Children of the Intifada

Analysis / Interpretation / Press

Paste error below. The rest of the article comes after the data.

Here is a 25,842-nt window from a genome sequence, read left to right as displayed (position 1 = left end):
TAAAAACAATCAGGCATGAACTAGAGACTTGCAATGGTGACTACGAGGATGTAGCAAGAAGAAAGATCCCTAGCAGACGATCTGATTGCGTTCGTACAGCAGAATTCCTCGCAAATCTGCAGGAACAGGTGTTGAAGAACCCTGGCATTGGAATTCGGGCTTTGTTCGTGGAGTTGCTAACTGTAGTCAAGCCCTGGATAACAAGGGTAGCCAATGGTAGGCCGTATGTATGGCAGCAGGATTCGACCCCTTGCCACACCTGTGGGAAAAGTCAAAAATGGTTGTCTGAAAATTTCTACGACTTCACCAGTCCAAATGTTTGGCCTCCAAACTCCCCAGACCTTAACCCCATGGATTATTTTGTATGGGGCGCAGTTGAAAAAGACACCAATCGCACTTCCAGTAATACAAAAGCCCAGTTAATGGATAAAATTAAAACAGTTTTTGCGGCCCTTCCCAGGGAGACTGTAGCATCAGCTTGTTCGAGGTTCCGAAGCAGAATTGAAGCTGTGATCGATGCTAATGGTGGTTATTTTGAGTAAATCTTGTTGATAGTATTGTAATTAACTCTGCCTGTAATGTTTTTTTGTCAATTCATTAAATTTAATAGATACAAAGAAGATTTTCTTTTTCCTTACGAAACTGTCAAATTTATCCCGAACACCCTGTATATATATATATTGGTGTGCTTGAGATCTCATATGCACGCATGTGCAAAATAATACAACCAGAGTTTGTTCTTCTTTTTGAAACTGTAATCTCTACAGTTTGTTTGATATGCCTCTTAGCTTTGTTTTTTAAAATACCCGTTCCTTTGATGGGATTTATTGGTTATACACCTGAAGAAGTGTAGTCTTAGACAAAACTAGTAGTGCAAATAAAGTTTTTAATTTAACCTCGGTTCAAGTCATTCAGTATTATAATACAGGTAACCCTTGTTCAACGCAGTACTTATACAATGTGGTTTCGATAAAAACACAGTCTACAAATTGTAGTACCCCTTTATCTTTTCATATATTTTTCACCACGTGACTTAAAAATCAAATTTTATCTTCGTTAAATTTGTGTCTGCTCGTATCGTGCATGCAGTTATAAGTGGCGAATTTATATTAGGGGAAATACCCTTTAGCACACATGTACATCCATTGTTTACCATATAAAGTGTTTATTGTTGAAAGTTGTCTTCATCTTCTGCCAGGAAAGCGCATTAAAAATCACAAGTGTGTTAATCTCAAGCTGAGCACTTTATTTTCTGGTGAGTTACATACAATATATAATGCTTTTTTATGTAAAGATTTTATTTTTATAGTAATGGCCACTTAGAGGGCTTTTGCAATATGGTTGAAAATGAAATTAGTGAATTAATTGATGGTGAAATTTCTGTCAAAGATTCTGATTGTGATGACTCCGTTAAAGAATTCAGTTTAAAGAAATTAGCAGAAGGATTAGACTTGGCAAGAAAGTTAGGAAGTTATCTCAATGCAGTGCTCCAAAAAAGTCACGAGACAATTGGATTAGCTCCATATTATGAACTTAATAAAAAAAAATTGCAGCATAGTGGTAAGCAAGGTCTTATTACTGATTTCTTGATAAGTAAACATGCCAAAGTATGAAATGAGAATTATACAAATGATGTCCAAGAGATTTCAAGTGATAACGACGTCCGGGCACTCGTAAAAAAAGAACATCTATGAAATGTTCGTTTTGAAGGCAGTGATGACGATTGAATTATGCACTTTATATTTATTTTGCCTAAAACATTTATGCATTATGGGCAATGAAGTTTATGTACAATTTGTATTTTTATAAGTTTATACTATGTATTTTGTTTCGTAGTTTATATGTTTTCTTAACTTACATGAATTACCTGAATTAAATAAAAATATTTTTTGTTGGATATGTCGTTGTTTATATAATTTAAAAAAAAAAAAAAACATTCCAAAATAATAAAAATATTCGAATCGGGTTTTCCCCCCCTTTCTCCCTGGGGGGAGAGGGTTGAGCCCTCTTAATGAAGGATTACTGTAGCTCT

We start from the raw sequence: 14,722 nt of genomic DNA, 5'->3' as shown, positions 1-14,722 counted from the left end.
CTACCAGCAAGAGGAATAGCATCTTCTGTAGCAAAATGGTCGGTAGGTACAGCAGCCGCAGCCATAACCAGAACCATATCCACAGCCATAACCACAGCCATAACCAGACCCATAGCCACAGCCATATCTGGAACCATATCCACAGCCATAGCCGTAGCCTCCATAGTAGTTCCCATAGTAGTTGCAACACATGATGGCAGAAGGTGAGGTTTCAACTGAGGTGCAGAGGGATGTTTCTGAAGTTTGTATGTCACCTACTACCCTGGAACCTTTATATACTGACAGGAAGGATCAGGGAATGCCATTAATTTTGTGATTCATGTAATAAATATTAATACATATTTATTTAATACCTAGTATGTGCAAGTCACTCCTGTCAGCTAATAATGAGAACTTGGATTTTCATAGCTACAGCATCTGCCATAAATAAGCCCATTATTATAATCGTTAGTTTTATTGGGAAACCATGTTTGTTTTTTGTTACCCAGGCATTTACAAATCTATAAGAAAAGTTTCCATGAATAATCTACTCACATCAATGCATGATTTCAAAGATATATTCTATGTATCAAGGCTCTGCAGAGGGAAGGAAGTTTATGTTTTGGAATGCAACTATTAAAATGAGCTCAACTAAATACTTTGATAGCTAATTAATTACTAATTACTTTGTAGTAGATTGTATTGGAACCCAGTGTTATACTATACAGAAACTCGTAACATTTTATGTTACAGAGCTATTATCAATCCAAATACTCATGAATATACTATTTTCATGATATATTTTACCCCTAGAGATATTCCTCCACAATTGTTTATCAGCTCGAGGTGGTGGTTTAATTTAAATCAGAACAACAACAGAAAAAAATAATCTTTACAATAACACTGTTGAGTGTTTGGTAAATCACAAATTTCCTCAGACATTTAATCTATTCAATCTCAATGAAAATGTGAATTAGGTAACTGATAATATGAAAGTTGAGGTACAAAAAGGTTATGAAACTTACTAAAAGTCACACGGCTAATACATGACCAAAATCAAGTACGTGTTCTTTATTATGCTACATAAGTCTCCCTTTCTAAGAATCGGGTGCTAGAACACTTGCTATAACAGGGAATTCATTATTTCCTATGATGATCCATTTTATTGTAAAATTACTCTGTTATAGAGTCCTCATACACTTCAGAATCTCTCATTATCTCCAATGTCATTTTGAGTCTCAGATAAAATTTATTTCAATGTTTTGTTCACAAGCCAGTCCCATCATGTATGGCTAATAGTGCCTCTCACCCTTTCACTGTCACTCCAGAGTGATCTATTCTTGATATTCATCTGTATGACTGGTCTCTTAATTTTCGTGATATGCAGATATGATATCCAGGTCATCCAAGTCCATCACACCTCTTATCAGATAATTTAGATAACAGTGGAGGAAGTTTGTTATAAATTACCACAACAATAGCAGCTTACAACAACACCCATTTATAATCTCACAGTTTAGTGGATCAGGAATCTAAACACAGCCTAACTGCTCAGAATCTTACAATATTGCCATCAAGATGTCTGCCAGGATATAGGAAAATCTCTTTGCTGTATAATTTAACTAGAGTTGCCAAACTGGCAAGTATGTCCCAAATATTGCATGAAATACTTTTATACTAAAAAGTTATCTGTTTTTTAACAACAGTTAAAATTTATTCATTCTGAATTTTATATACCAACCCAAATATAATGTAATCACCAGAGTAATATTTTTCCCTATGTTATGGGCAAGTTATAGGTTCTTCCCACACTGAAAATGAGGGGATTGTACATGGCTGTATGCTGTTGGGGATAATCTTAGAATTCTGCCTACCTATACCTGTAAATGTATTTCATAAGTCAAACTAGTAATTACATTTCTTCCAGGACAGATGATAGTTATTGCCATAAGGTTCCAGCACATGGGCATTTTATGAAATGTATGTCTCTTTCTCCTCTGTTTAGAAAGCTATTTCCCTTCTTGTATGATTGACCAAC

The pen and ink drawings of Abdel Rahmen al Mozayen have become synonymous with Palestinian liberation struggles. Born in Kubyba in 1943, al Mozayen was a resistance fighter with the PLO and produced a number of political posters in the 1970s and 80s, iconic works that incorporate a unique combination of embroidery, ancient history, and stylized figures. Using the complex symbolism found in Palestinian embroidery to communicate steadfastness, his references to Canaanite heritage testify to the ancestral roots and longevity of Palestinian art, an element that is paramount to combating the co-option of local culture by Israelis and the near erasure of historical evidence by the occupation. Simultaneously, his employment of embroidery is significant -- with the forces of occupation often clamping down on the display of flags and other material associated with the resistance, the Palestinian art form evolved into an intricate coded language of signifiers used as an act of defiance. Al Mozayen's mother was an expert in the field. In Children of the Intifada (1988), the artist depicts two young children dressed in traditional Palestinian garb sitting atop a horse. The horse is adorned with an embroidered tapestry that reads "December" in Arabic and 1987 in English -- the month during which the first Intifada erupted. From the horse's bridle hangs a key, a familiar symbol for Palestinians: forced out by Israeli forces in 1948, many took the keys to their homes with them, expecting their expulsion to be temporary. The children have slingshots in their hands and a supply of stones nearby, a reference to the rock-throwing youth who were essential to the uprising. In mid-journey, the horse takes the children over a bed of rocks, perhaps suggesting the Jordan River as they cross it to liberate Palestine or a metaphorical road that is paved with the very means of their Maymanah Farhat